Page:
Rising acute stress and depressive symptoms across the US are linked to experiencing multiple stressors triggered by the Covid-19 pandemic, such as unemployment and extensive exposure to pandemic-related news, says a new study.

The results, published in the journal Science Advances, suggest the need to step away from the television, computer or smartphone to protect psychological well-being.

“The pandemic is not hitting all communities equally,” said lead author E. Alison Holman, Professor at the University of California, Irvine.

“People have lost wages, jobs and loved ones with record speed. Individuals living with chronic mental and physical illness are struggling; young people are struggling; poor communities are struggling. Mental health services need to be tailored to those most in need right now.”

For the study, the researchers conducted a national survey of more than 6,500 US residents in March and April 2020, as illness and deaths were rising around the country.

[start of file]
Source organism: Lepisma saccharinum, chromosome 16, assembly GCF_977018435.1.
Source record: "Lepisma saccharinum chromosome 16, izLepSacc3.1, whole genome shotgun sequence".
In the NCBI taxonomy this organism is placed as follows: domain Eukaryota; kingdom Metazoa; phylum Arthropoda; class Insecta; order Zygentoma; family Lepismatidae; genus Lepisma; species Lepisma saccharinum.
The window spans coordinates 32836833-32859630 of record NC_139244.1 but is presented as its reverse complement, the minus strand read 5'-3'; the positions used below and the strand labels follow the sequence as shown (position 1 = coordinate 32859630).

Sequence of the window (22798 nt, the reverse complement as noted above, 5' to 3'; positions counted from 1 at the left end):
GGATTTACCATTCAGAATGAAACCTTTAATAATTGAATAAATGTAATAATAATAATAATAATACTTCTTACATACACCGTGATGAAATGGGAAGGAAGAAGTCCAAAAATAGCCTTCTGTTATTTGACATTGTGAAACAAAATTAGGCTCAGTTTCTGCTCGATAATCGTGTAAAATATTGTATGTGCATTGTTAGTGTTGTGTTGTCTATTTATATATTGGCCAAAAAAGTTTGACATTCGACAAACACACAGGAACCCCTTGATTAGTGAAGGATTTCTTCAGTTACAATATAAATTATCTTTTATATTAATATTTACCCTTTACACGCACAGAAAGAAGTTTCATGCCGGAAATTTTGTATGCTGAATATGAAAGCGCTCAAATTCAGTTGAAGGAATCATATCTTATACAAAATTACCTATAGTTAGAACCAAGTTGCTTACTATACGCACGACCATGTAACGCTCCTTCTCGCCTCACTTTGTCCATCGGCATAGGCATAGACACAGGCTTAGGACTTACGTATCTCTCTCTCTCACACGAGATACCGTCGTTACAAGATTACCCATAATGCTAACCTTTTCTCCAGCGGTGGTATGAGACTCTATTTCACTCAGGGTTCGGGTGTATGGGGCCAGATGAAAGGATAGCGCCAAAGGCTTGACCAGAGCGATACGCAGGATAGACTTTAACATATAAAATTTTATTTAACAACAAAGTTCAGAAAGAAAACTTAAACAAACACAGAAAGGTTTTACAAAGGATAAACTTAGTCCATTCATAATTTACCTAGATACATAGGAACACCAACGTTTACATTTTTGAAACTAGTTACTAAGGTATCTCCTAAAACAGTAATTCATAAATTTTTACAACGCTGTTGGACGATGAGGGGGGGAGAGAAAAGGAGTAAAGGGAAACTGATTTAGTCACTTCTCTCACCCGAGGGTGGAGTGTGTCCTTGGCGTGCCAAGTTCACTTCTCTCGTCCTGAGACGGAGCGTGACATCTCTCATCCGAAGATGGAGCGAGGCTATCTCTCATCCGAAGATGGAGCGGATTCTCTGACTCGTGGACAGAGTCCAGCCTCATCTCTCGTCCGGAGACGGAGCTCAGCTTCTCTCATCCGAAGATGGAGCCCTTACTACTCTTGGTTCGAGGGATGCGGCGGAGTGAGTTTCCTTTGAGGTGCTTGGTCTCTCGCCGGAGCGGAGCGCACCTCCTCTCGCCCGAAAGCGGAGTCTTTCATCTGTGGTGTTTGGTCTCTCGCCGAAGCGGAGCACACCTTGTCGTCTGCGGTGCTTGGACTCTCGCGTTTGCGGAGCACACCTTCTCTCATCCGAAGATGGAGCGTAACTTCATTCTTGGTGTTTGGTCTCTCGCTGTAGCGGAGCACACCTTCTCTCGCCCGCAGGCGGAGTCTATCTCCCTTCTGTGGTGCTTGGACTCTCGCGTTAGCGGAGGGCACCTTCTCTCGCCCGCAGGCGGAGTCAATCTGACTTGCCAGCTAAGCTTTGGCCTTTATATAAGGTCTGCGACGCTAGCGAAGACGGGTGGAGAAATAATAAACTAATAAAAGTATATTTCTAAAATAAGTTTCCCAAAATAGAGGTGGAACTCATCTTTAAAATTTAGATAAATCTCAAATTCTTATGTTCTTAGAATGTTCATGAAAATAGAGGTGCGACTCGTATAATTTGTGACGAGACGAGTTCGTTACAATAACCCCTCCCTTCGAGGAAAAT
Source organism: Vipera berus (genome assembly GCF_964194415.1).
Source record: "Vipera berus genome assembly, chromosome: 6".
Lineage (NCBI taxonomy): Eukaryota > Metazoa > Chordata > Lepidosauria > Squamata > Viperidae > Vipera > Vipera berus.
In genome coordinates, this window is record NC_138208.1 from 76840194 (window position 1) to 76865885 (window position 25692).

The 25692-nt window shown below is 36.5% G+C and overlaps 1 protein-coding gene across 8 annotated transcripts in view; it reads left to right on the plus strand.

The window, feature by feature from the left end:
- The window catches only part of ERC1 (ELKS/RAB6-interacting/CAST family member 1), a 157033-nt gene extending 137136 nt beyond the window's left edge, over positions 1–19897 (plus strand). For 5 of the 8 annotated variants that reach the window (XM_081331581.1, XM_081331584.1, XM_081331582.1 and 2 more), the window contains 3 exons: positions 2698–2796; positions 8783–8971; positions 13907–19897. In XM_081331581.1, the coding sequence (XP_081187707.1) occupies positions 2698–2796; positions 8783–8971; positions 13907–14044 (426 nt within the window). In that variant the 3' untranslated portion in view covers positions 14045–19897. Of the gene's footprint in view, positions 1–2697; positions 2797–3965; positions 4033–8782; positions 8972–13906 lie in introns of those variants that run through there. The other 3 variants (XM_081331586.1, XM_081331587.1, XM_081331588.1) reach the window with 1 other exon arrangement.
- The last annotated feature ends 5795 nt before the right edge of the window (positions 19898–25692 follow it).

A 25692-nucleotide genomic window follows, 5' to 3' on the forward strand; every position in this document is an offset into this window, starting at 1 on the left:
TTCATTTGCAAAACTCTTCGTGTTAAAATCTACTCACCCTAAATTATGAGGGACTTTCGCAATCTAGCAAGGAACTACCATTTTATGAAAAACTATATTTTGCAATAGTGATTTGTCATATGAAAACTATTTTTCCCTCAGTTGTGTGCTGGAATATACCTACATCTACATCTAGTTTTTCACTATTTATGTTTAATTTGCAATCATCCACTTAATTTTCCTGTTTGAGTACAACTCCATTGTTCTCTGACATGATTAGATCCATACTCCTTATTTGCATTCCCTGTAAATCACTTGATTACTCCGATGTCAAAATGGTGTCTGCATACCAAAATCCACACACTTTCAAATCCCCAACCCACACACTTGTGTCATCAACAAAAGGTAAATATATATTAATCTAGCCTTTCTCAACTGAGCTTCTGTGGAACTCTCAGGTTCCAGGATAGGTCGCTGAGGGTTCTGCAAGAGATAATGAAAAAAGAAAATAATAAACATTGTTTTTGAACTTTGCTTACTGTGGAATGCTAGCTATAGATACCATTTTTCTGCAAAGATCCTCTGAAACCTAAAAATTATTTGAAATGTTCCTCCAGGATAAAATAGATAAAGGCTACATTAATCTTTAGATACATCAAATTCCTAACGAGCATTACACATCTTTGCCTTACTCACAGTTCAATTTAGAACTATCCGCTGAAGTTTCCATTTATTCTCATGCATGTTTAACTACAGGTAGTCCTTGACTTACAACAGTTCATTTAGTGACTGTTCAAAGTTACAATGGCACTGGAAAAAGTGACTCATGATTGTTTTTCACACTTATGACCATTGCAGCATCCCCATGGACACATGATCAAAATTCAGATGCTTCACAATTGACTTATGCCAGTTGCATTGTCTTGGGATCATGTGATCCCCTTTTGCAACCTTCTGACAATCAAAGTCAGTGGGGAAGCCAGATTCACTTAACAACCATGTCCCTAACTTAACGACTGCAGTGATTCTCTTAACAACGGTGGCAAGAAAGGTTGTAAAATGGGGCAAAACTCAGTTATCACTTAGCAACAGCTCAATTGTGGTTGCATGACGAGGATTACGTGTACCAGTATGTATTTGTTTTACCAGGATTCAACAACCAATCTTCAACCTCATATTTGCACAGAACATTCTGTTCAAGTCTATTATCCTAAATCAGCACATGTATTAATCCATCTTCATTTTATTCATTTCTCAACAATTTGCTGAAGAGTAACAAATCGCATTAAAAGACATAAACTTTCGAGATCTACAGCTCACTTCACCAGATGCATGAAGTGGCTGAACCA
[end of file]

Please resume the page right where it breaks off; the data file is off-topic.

“Over the course of the study, the size of the pandemic shifted dramatically,” Holman said.

Accordingly, people surveyed later in the study period reported the highest rate of acute stress and depressive symptoms.

The research showed that those with pre-existing mental and physical conditions are more likely to show both acute stress and depressive symptoms.

Secondary stressors — job and wage loss, a shortage of necessities — are also strong predictors in the development of these symptoms.

Extensive exposure to pandemic-related news and conflicting information in the news are among the strongest predictors of pandemic-specific acute stress, the results showed.

“It’s critical that we prioritize providing resources to communities most in need of support right now – the unemployed, poor or chronically ill people, and young people,” Holman said.

“We also encourage the public to limit exposure to media as an important public health intervention. It can prevent mental and physical health symptoms and promote resilience.”